chapter 4 folk and popular culture. folk & popular culture i.intro a. culture combines values,...
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Chapter 4Folk and Popular Culture
Folk & Popular CultureIntroA. Culture combines values, material artifacts, & political institutionsB. Habit vs. CustomCollection of social customs produces a groups material cultureC. Basic Categories of Material CultureFolkPopularQuestions:Where are Folk & Popular culture located in space?Why are distributions of Folk & Popular culture different?
II. Origins and Diffusion of Folk & Popular CulturesA. Origin of folk and popular culturesCustomsOrigin of folk musicOrigin of popular musicOriginatedSpread WWIIEnglish becomes international languageHip-Hop
II. Origins and Diffusion of Folk & Popular Cultures B. Diffusion of folk and popular culturesThe Amish: Relocation diffusion of folk culturehttp://digitalunion.osu.edu/r2/summer07/eellis/index.html
Sports: Hierarchical diffusion of popular culture
Tin Pan Alley & Popular MusicFig. 4-1: Writers and publishers of popular music were clustered in Tin Pan Alley in New York in the early 20th c. The area later moved north from 28th St to Times Square.
A Mental Map of Hip HopFig. 4-2: This mental map places major hip hop performers near other similar performers and in the portion of the country where they performed.
Amish Settlements in the U.S.Fig. 4-3: Amish settlements are distributed through the northeast U.S.
Amish Settlements in the U.S.
Clustering of Folk CulturesSports: Hierarchical diffusion of popular culture1. Folk Culture origin of soccer2. Globalization of Soccer3. Sports in Popular culture
II. Why is Folk Culture Clustered?Influence of the physical environment1. Food preferences and the environment2. Folk Housing D. Isolation promotes cultural diversityHimalayan ArtBuddhistsHindusMuslimsAnimistsBeliefs and Folk House FormsSacred Spaces 3. US Folk Housing 1. Lower Chesapeake 2. The Middle Atlantic 3. New England
Himalayan Folk Cultural RegionsFig. 4-4: Cultural geographers have identified four distinct culture regions based on predominant religions in the Himalaya Mountains.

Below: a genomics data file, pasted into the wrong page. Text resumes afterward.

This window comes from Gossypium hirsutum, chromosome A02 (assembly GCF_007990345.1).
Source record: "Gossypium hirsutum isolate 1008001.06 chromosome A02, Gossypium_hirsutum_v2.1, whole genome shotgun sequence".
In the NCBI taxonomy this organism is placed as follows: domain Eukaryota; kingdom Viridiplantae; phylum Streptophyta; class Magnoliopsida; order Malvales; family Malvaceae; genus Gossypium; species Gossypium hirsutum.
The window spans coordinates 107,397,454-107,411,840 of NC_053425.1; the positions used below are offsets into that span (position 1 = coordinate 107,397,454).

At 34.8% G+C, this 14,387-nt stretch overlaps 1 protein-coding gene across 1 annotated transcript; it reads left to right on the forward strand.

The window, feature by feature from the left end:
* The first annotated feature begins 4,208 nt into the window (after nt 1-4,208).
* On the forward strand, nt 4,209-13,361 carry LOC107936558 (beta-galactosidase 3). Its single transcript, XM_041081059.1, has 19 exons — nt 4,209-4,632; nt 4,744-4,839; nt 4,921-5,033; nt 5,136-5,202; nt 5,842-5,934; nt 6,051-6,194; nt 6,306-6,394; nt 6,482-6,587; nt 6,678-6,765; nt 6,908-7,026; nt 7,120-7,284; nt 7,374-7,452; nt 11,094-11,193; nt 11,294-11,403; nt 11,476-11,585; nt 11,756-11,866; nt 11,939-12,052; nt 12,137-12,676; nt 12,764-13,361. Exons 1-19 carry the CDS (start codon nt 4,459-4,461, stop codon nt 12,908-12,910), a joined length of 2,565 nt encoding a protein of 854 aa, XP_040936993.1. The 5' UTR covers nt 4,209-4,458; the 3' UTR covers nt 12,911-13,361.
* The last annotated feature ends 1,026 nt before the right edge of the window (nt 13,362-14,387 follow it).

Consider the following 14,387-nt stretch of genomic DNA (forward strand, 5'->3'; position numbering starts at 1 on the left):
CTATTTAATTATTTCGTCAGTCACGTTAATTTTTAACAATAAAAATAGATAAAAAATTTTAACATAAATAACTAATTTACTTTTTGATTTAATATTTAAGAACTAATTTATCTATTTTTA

Senegal Family Lunch
Traditional Vegetable Garden, IstanbulFig. 4-5: The bostan, or traditional vegetable garden, provides fresh vegetables in a large city such as Istanbul
Hog Production & Food CulturesFig. 4-6: Annual hog production is influenced by religious taboos against pork consumption in Islam and other religions. The highest production is in China, which is largely Buddhist.
Home Locations in Southeast AsiaFig. 4-7: Houses and sleeping positions are oriented according to local customs among the Lao in northern Laos (left) and the Yuan and Shan in northern Thailand (right).
House Types in Western ChinaFig. 4-8: Four communities in western China all have distinctive house types.
Diffusion of House Types in U.S.Fig. 4-9: Distinct house types originated in three main source areas in the U.S. and then diffused into the interior as migrants moved west.
Diffusion of New England House Types Fig. 4-10: Four main New England house types of the 18th & 19th centuries diffused westward as settlers migrated.
III. Wide Dispersion of Popular Culture A. Diffusion of popular housing, clothing, & food1. Popular food customs2. Rapid diffusion of clothing styles3. Popular Housing styles
B. Television and diffusion of popular culture1. Diffusion of television2. Diffusion of the internet3. Diffusion of the facebook
U.S. House Types, 1945-1990Fig. 4-11: Several variations of the modern style were dominant from the 1940s into the 1970s. Since then, neo-eclectic styles have become the dominant type of house construction in the U.S.
Alcohol Preferences in the U.S.Fig. 4-12: Per capita consumption of Canadian whiskey (left) and tequila (right) show different source areas and histories of diffusion.
U.S. House Types by RegionFig. 4-1.1: Small towns in different regions of the eastern U.S. have different combinations of five main house types.
Wine Production per yearFig. 4-13: The distribution of wine production shows the joint impact of the physical environment and social customs.
Diffusion of TV1954 - 2003Fig. 4-14: Television has diffused widely since the 1950s, but some areas still have low numbers of TVs per population.
TV Distribution, 1954
TV Distribution, 1970
TV Distribution, 2003
Distribution of Internet Users, 1995 - 2003Fig. 4-15: Internet users per 1000 population. Diffusion of internet service is following the pattern of TV diffusion in the 20th century, but at a much faster rate.
Internet Users, 1995 per 1000 population
Internet Users, 2000 per 1000 population
Internet Users, 2004 per 1000 population
IV. Impacts of the Globalization of Popular CultureA. Threats to folk culture1. Loss of traditional values2. Foreign media dominance
B. Environmental impacts of popular culture1. Modifying nature2. Uniform landscapes3. Negative environmental impact
Golf Courses in Metropolitan AreasFig. 4-16: The 50 best-served and worst-served metropolitan areas in terms of golf holes per capita, and areas that are above and below average.
McDonalds in Beijing, China
Route 66, U.S.